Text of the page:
Aaron Rodgers: The 2020 NFL MVP?

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Issue 9, Volume 111

By Susie McKnight, Roxie Gosfield 

For some, football is a side hobby. For others, it is a passion that can turn into a career. But ever so often, a player comes along for whom becoming the best is inevitable. One of those lucky few came along in 2005, by the name of Aaron Rodgers.

Rodgers has played many great seasons in his illustrious 16-year career. He was named the MVP in the 2011 Super Bowl and has since consistently been one of the top quarterbacks in the league. Despite his sustained excellence, he has never been as precise, accurate, and successful as he has been in this recent season—and the statistics back him up.

For starters, Rodgers beat his own record for best completion percentage in a season, boasting an incredible 70.7 percent pass completion. Not only is his record the best completion percentage in the league, but it reigns at least one percent higher than that of other serious MVP contenders. High completion percentage is one of the clearest indicators that distinguishes the great quarterbacks from the exceptional quarterbacks, and it is abundantly clear that Rodgers is a step above the rest.

In addition, Rodgers is known for having the best passer rating of all time. Rodgers has continued his dominance this season, as he has the second best single-season passer rating of all time, sitting at an astonishingly high 121.5. This record is topped only by his own from the 2011 season. Aside from his high statistics, Rodgers has many notable feats, including “the NFL single-season records for games with a 100-plus passer rating,” “games with a 100-plus passer rating and three-plus touchdown passes,” “games with three-plus touchdown passes and zero interceptions,” and “games with two-plus touchdown passes and a completion percentage of 70-plus.”

Due to his unmatched success this season, it is absolutely no surprise that reporters have hailed Rodgers as the frontrunner for MVP. According to ProFootballTalk, “Others in the conversation were Bills quarterback Josh Allen, Chiefs quarterback Patrick Mahomes, and Titans running back Derrick Henry. This year, however, was Rodgers’s year.” In fact, 46 of the 50 Associated Press voters elected Rodgers to the All-Pro team, a common indicator of the season MVP. News outlets have continuously stated with confidence that Rodgers is and will be named this year’s MVP, and we can be assured that executives will follow suit.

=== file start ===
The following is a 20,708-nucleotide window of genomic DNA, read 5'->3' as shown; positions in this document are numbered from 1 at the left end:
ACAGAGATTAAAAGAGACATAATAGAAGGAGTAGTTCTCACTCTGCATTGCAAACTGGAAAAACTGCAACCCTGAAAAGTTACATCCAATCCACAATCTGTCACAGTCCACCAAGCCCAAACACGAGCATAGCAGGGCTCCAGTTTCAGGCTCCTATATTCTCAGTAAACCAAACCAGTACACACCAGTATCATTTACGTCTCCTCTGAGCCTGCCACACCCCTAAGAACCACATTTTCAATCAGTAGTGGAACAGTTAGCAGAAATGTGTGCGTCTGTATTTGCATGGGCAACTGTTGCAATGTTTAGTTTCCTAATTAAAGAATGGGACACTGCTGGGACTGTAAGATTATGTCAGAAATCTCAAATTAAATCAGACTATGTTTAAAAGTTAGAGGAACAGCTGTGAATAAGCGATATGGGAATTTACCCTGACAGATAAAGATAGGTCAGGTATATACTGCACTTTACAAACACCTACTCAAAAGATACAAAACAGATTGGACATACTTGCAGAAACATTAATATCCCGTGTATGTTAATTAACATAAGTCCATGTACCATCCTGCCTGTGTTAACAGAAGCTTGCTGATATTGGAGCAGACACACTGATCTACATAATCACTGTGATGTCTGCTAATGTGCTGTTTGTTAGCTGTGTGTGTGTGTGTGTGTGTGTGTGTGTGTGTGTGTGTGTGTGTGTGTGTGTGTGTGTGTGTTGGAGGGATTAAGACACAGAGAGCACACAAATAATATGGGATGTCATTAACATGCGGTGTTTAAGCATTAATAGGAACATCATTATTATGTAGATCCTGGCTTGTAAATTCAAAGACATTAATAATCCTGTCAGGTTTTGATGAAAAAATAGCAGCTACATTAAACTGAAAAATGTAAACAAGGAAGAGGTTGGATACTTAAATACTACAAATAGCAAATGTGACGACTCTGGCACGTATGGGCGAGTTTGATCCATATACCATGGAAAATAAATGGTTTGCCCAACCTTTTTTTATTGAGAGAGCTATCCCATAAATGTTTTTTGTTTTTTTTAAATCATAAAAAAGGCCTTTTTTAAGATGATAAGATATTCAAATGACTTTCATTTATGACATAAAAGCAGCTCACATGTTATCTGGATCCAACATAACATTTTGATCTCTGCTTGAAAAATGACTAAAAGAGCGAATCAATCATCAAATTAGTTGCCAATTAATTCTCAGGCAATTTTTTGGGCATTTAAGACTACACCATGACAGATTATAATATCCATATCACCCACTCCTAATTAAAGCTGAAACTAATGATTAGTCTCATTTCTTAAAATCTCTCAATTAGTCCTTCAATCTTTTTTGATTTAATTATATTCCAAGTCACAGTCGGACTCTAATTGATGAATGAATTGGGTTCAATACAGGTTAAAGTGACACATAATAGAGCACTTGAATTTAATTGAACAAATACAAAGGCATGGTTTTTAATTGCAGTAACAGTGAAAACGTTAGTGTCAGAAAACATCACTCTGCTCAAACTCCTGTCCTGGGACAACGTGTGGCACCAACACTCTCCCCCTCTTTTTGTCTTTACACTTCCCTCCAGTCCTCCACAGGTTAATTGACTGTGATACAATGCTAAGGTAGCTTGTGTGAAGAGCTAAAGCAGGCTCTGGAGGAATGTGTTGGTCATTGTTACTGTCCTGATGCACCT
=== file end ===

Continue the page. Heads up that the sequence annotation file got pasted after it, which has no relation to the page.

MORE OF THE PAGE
While Aaron Rodgers may seem irreplaceable, he is actually far from it. His team, the Green Bay Packers, drafted a quarterback who would potentially take his place as starting quarterback prior to the 2020 season. In an interview with sports commentator Kyle Brandt, Rodgers said that while he understood this decision, he was still disappointed by it: “I wanted to play my entire career in Green Bay. I love the city.”

However, instead of shriveling in the face of a possible replacement, Aaron Rodgers faced this changing team dynamic head-on. Clearly, the mounting pressure did nothing but motivate him, as he played one of his best seasons thus far and will be headed to the divisional round of the playoffs.

If Rodgers is in fact named MVP, this will not be the first time that Rodgers has won the title—but the third—as he won this award both in 2011 and 2014. Winning a third time would be a huge accomplishment, making him only the sixth player to do so in NFL history. Though Rodgers faced some tough competition throughout the season, in the end, his personal statistics and overall team contributions have propelled him far beyond other players. As an all-decade quarterback late in his career, this MVP win and overall groundbreaking season is a testament to Rodgers’s unmatched talent and game-changing influence throughout the years.